Director: Danny Boyle


This review originally appeared on

Trance opens with a voiceover from Simon (James McAvoy), an art auctioneer with a respectable London auction house. He explains the safety procedures in case someone attempts to steal an artwork, before we watch Simon botch the procedure, allowing a priceless Goya painting to be stolen and taking a nasty blow to the head in the process. The fact that the painting was stolen is the only constant we can rely on in Trance. For a film based around hypnotism, Trance requires your full focus and attention. Whether it deserves your attention or not is a different matter.

We soon learn that Simon was in on the heist all along; he was the inside man for gang leader Franck (Vincent Cassel). However, the blow to the head has given Simon amnesia; this is most inconvenient when it turns out the painting went missing mid-heist. Simon can’t remember where he stashed it, so the gang employ hypnotherapist Elizabeth (Rosario Dawson) to break through Simon’s mental block to find the hiding place. We’re not dealing with the multiple dream layers or mind invasion of Inception, but Danny Boyle’s follow-up to his Olympics triumph feels far more convoluted than Christopher Nolan’s film. The hypnotism begins, and thus unfurls a plot of twists and double-crosses that could infuriate as much as it engages. Why did Simon deviate from the plan? Are Franck and Elizabeth working together? Does she have an agenda? All these questions are eventually answered in a whirling dervish of colour and neon. These characters inhabit some oddly-designed abodes, but it does afford DP Anthony Dod Mantle the chance to make your eyes pop. Bright oranges, pools of sapphire water and camera flares abound in Trance. The visuals go a long way in overcoming the loop-de-looping plot. At times, it feels like writers Joe Ahearne and John Hodge knew Boyle could bring the visual pizzazz, and thus the plot could contort in on itself multiple times without scuppering the film entirely. For best results, take Trance with several pinches of salt.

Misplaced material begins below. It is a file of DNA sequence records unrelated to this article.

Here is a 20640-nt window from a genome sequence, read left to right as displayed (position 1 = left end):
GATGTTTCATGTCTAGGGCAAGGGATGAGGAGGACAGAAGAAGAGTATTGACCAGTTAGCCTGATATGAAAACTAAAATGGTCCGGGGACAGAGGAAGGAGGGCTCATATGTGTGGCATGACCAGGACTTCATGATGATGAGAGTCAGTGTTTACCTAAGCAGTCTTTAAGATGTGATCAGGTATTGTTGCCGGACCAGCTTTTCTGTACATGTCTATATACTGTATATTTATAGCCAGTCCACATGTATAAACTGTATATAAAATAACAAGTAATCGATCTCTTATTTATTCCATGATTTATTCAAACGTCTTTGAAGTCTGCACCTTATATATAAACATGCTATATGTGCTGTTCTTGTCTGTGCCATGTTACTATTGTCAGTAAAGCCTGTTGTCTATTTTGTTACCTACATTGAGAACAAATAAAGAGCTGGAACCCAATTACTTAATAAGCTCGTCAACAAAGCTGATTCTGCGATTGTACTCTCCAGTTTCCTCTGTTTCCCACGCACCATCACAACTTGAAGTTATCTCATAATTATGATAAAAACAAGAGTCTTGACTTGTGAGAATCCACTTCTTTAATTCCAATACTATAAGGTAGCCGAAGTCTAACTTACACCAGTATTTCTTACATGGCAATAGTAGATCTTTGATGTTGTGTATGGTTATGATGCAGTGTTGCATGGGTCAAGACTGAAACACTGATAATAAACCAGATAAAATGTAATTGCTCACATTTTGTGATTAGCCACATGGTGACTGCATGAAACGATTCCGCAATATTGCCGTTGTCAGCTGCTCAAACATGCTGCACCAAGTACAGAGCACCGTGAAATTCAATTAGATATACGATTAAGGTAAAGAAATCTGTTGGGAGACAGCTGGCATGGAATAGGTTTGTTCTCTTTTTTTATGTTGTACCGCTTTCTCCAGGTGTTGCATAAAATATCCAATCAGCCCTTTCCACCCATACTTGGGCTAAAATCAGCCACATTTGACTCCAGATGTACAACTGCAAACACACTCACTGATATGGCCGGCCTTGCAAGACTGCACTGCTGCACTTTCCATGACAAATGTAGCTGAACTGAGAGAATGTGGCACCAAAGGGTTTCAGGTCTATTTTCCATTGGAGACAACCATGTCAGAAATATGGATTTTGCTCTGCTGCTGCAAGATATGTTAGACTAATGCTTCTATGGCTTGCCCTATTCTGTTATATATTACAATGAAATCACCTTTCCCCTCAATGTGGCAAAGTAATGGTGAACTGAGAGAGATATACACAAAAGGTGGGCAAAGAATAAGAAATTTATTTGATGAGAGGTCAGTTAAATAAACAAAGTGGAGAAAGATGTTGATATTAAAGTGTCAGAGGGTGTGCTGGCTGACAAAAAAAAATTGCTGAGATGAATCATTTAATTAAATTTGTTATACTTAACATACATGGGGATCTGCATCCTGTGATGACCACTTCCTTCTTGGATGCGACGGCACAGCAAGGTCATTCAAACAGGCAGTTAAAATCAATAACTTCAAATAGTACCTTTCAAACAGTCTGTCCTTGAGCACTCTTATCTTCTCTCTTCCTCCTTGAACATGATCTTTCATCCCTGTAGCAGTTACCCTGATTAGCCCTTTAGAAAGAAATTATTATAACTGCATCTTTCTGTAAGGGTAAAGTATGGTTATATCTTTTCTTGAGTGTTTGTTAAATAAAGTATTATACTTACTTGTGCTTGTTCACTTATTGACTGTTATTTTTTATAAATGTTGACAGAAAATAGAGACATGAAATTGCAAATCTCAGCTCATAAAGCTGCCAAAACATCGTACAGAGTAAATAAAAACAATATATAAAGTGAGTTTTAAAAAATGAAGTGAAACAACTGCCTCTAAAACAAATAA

The cast do their best to sell the plot, too. McAvoy is a likeable everyman in the Ewan McGregor mould, whilst Cassel is all boo-hiss contempt. Dawson impresses most with a blend of caring guide and femme fatale. But which is she? Heroes and villains become interchangeable as Trance glides along, but high concepts don’t deter Boyle from his lo-fi shooting style. For all the pretty colours, Boyle’s angles and handheld work is closer in spirit to 28 Days Later and Trainspotting than the more mainstream 127 Hours or Slumdog Millionaire. From the London setting to reteaming with regular collaborators such as DP Mantle or Underworld’s Rick Smith for the score, Trance feels like Boyle taking a break from his big-budget forays to make something more intimate and local. That approach isn’t enough to ground Trance‘s increasingly loopy plot, but it offers just enough pretty little thrills to satisfy.


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